There are still problems with the international criminal law system, but the legal community is learning and app lying the appropriate lessons, according to Transitional Trade Founder and Executive Director Jacqueline "Muna" Musiitwa (JD 2005).
Muna is an attorney who runs her own firm, Hoja Law Group, which represents small businesses, start-ups and non-profits in commercial, intellectual property and cross- border transactions.
She is currently working at the Special Court for Sierra Leone (SCSL), set up jointly by the Government of Sierra Leone and the United Nations to try those who bear the greatest responsibility for serious violations of international humanitarian law.
"I am very hopeful about justice in the world," Muna told MLS News.
"I think that courts such as the SCSL demonstrate that the culture of impunity is fading away," she said.
"I think SCSL provides many lessons in international law. I think the hybrid nature of the SCSL was a good application of lessons learned from ICTR and ICTY because it is important for such courts to be located in the countries where the atrocities took place with the cooperation of the host government so people can see the attempt at justice first-hand."
"There are still problems with the international criminal law system, but I think the legal community is learning and applying the appropriate lessons."
Transitional Trade, established in 2008, is a non-profit organisation that aims to provide a forum and promote awareness of investment and entrepreneurship opportunities to encourage sustainable development and sustainable peace in transitional communities and post-conflict nations.
Muna has always been interested in human rights generally. Her interest in trade developed while she was a
JD student at Melbourne Law School. She always knew that she would go into public international law eventually, but was not sure in what capacity. She concedes that setting up an NGO is challenging, but she is happy with the progress of Transitional Trade.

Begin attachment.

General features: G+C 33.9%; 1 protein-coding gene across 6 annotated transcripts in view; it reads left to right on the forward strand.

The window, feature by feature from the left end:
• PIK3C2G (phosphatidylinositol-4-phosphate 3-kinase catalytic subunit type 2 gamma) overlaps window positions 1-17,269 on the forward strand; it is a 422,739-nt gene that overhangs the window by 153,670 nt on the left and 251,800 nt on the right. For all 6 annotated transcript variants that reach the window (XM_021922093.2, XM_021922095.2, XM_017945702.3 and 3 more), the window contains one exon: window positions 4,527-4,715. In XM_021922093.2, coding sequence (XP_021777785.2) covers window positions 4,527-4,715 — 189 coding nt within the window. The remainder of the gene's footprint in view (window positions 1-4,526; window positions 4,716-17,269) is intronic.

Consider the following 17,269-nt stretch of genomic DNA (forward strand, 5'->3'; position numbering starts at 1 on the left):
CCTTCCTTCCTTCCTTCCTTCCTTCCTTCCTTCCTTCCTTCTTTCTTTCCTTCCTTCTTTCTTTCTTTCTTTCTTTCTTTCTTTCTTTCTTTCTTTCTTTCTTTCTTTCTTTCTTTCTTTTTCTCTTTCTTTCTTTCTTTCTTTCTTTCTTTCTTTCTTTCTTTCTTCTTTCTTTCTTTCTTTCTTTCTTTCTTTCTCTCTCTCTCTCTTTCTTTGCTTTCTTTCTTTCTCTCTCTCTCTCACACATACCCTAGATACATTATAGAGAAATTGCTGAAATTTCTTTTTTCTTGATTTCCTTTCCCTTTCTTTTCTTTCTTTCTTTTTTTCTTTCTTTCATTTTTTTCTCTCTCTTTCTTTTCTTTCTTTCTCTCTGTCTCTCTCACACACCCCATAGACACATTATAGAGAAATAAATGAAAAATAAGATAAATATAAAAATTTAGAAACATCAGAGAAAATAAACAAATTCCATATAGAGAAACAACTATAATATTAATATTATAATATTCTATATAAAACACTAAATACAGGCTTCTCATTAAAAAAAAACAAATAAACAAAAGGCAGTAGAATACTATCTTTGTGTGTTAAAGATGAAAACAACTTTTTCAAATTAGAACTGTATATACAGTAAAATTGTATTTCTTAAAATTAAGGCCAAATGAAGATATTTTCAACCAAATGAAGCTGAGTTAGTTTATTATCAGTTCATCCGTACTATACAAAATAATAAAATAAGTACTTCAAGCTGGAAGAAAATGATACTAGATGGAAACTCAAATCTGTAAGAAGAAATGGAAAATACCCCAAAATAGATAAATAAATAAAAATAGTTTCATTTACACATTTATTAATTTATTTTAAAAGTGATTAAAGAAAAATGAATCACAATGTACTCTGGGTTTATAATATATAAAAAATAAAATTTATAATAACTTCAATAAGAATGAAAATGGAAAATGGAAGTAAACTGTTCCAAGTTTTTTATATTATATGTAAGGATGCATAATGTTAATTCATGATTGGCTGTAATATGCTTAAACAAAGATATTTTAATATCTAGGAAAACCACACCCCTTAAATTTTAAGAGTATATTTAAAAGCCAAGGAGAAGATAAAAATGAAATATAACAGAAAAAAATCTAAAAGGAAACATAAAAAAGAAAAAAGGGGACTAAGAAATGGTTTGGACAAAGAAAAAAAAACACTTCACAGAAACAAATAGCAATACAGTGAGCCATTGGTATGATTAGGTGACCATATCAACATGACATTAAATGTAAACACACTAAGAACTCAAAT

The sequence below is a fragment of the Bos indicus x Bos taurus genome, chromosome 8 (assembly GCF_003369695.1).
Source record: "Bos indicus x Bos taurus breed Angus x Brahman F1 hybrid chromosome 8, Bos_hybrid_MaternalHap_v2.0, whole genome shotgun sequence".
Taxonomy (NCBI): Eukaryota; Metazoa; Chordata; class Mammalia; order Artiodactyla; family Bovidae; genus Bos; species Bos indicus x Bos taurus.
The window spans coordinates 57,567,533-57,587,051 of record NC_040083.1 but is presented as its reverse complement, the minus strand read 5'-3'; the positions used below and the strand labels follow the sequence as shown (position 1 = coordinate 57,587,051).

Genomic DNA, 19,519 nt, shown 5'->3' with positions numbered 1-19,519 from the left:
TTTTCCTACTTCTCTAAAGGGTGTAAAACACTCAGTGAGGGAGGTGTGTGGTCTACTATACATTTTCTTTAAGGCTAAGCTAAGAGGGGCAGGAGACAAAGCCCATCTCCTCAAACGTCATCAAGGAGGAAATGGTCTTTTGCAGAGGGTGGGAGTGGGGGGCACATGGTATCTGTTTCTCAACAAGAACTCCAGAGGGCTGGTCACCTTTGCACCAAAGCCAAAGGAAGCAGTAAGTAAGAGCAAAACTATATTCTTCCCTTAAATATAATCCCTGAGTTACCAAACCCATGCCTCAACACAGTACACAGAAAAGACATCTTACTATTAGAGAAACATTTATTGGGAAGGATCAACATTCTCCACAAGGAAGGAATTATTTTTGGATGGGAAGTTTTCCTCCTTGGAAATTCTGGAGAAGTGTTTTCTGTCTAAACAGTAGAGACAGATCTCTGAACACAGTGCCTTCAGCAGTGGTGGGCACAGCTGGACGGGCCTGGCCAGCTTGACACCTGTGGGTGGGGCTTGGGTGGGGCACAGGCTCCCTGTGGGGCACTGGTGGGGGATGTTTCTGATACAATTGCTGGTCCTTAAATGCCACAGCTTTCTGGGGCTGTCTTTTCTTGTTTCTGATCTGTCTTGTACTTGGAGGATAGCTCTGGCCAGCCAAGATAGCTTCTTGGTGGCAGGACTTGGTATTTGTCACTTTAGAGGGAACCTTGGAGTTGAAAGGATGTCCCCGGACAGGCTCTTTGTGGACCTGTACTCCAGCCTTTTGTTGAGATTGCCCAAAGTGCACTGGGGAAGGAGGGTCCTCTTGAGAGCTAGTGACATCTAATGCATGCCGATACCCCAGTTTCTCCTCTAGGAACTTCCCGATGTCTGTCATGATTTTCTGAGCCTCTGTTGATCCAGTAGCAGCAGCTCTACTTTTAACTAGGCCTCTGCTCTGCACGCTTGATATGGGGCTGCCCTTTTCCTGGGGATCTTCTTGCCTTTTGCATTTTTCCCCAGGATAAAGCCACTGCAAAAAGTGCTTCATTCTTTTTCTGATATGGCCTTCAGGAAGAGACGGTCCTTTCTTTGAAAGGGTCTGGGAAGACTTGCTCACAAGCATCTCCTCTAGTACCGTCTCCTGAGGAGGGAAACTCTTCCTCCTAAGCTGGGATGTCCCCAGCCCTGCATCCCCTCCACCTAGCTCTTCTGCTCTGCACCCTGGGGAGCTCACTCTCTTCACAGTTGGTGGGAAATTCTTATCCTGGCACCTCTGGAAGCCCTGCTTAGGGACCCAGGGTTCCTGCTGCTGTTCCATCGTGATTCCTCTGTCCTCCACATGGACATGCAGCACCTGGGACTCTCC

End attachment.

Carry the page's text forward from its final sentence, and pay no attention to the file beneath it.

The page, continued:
"My father is from Uganda, a country that is still in conflict [Northern Uganda, that is]," Muna said.
"…investment does not affect those in the conflict-ridden area."
"I found it frustrating that there is a lot of investment in the country, but the investment does not affect those in the conflict-ridden area," she said.
"I then found countries like Rwanda and was impressed by the impact of good governance, high foreign direct investment and an active diasporic community and the effect they can have on development.
"I was also frustrated by the focus on extractive industries in Africa with little to no benefit for local communities."
The more she researched the impact of trade and investment on peace- building, the more Muna found that little was being done to promote social trade, investment and entrepreneurship.
With the support of other like-minded people, she started Transitional Trade.
Muna also speaks at conferences and publishes on the legal issues related to investment in post-conflict countries. Transitional Trade is planning to have a series of lectures in New York highlighting investment opportunities in a selected number of post-conflict countries.
In conjunction with her law firm, Hoja Law Group, Transitional Trade also acts as legal counsel for a women's cooperative in Rwanda where Muna is in negotiations with several African governments to review their trade contracts.
"I am happy that my legal practice complements my passion for human rights and post-conflict reconstruction and African economic development," Muna said.
Muna said she would love to return to Australia and do a fellowship or teach.
"I had a great experience at Melbourne Law School and I would like to give back," she said.
"I would love to teach a class on Rule of Law in Post-Conflict Countries and, if possible, lead a trip to a post-conflict country which either has a tribunal or a Truth and Reconciliation Commission.